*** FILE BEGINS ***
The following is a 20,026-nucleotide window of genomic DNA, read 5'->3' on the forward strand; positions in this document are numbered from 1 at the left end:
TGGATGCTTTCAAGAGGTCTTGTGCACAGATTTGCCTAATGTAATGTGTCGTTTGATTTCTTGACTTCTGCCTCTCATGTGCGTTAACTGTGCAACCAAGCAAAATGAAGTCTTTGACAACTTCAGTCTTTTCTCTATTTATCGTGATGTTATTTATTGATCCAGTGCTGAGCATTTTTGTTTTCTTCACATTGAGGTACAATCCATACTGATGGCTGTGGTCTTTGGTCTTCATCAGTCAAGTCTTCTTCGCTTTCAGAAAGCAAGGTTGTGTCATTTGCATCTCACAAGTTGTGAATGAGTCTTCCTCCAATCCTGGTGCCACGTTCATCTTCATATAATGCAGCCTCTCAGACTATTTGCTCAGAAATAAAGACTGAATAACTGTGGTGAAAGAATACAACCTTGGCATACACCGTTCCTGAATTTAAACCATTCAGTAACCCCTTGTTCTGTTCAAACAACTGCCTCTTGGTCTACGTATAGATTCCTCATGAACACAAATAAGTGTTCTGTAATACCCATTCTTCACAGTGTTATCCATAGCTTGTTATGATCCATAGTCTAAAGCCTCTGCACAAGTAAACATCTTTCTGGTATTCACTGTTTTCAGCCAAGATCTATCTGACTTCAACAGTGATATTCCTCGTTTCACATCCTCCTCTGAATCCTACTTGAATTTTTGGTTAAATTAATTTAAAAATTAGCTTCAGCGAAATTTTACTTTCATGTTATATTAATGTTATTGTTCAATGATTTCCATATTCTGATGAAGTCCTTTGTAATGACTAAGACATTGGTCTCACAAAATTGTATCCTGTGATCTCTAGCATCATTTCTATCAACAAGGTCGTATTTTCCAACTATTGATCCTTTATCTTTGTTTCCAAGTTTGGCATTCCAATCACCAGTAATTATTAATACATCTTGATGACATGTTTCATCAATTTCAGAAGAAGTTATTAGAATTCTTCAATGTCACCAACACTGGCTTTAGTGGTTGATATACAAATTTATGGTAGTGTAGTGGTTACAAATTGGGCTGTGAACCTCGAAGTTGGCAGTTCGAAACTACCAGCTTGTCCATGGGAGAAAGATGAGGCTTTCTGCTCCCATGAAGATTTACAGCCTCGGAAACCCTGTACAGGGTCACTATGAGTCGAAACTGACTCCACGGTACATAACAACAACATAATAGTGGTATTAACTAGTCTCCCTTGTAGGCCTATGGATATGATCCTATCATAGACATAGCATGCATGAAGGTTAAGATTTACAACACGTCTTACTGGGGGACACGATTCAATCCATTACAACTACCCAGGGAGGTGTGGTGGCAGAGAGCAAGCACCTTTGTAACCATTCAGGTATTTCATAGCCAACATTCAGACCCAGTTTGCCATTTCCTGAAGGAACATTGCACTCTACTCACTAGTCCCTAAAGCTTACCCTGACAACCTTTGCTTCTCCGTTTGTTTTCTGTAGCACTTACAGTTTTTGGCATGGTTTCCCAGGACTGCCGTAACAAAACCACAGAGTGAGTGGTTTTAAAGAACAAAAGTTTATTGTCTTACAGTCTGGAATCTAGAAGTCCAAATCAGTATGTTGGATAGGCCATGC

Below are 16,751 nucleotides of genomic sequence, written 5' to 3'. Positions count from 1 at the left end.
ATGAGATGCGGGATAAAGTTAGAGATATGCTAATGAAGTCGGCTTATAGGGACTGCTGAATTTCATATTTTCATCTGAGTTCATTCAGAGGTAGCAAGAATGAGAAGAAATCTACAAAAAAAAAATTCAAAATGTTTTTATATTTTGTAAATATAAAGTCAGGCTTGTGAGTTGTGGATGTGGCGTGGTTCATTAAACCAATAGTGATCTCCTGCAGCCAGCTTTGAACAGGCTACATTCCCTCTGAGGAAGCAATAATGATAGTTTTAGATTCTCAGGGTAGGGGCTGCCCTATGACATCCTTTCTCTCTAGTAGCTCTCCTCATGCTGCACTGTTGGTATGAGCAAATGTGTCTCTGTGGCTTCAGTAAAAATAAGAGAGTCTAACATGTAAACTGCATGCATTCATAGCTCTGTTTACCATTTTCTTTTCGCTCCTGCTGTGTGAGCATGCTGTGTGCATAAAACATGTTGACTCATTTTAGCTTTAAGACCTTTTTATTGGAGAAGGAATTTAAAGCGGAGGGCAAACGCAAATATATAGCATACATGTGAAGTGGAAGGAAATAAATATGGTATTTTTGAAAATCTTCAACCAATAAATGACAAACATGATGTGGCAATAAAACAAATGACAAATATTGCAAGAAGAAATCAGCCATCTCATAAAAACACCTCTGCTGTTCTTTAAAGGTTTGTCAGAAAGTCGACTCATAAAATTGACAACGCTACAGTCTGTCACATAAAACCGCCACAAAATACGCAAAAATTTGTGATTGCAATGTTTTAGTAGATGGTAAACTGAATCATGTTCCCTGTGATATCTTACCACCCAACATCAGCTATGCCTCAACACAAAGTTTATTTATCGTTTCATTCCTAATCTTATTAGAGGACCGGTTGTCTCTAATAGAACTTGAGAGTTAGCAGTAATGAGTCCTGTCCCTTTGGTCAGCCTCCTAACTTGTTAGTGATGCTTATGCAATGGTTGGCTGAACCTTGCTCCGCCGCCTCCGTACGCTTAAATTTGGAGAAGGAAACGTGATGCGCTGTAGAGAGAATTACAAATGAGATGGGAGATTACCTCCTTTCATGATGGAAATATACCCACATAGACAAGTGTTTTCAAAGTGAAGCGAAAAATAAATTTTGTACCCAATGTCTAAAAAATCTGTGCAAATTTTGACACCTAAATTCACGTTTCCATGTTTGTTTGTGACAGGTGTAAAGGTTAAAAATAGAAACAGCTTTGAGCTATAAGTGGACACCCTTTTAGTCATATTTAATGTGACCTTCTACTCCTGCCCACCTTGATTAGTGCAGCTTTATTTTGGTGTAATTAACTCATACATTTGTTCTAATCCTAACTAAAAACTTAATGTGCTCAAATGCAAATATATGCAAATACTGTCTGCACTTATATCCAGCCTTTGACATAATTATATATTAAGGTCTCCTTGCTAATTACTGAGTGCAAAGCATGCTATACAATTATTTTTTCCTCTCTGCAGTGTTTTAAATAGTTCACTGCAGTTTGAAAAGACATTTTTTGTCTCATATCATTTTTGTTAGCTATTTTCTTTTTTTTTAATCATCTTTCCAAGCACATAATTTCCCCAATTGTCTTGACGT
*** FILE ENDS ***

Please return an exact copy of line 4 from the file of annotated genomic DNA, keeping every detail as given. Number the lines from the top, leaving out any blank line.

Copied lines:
ATGAGATGCGGGATAAAGTTAGAGATATGCTAATGAAGTCGGCTTATAGGGACTGCTGAATTTCATATTTTCATCTGAGTTCATTCAGAGGTAGCAAGAATGAGAAGAAATCTACAAAAAAAAAATTCAAAATGTTTTTATATTTTGTAAATATAAAGTCAGGCTTGTGAGTTGTGGATGTGGCGTGGTTCATTAAACCAATAGTGATCTCCTGCAGCCAGCTTTGAACAGGCTACATTCCCTCTGAGGAAGCAATAATGATAGTTTTAGATTCTCAGGGTAGGGGCTGCCCTATGACATCCTTTCTCTCTAGTAGCTCTCCTCATGCTGCACTGTTGGTATGAGCAAATGTGTCTCTGTGGCTTCAGTAAAAATAAGAGAGTCTAACATGTAAACTGCATGCATTCATAGCTCTGTTTACCATTTTCTTTTCGCTCCTGCTGTGTGAGCATGCTGTGTGCATAAAACATGTTGACTCATTTTAGCTTTAAGACCTTTTTATTGGAGAAGGAATTTAAAGCGGAGGGCAAACGCAAATATATAGCATACATGTGAAGTGGAAGGAAATAAATATGGTATTTTTGAAAATCTTCAACCAATAAATGACAAACATGATGTGGCAATAAAACAAATGACAAATATTGCAAGAAGAAATCAGCCATCTCATAAAAACACCTCTGCTGTTCTTTAAAGGTTTGTCAGAAAGTCGACTCATAAAATTGACAACGCTACAGTCTGTCACATAAAACCGCCACAAAATACGCAAAAATTTGTGATTGCAATGTTTTAGTAGATGGTAAACTGAATCATGTTCCCTGTGATATCTTACCACCCAACATCAGCTATGCCTCAACACAAAGTTTATTTATCGTTTCATTCCTAATCTTATTAGAGGACCGGTTGTCTCTAATAGAACTTGAGAGTTAGCAGTAATGAGTCCTGTCCCTTTGGTCAGCCTCCTAACTTGTTAGTGATGCTTATGCAATGGTTGGCTGAACCTTGCTCCGCCGCCTCCGTACGCTTAAATTTGGAGAAGGAAACGTGATGCGCTGTAGAGAGAATTACAAATGAGATGGGAGATTACCTCCTTTCATGATGGAAATATACCCACATAGACAAGTGTTTTCAAAGTGAAGCGAAAAATAAATTTTGTACCCAATGTCTAAAAAATCTGTGCAAATTTTGACACCTAAATTCACGTTTCCATGTTTGTTTGTGACAGGTGTAAAGGTTAAAAATAGAAACAGCTTTGAGCTATAAGTGGACACCCTTTTAGTCATATTTAATGTGACCTTCTACTCCTGCCCACCTTGATTAGTGCAGCTTTATTTTGGTGTAATTAACTCATACATTTGTTCTAATCCTAACTAAAAACTTAATGTGCTCAAATGCAAATATATGCAAATACTGTCTGCACTTATATCCAGCCTTTGACATAATTATATATTAAGGTCTCCTTGCTAATTACTGAGTGCAAAGCATGCTATACAATTATTTTTTCCTCTCTGCAGTGTTTTAAATAGTTCACTGCAGTTTGAAAAGACATTTTTTGTCTCATATCATTTTTGTTAGCTATTTTCTTTTTTTTTAATCATCTTTCCAAGCACATAATTTCCCCAATTGTCTTGACGT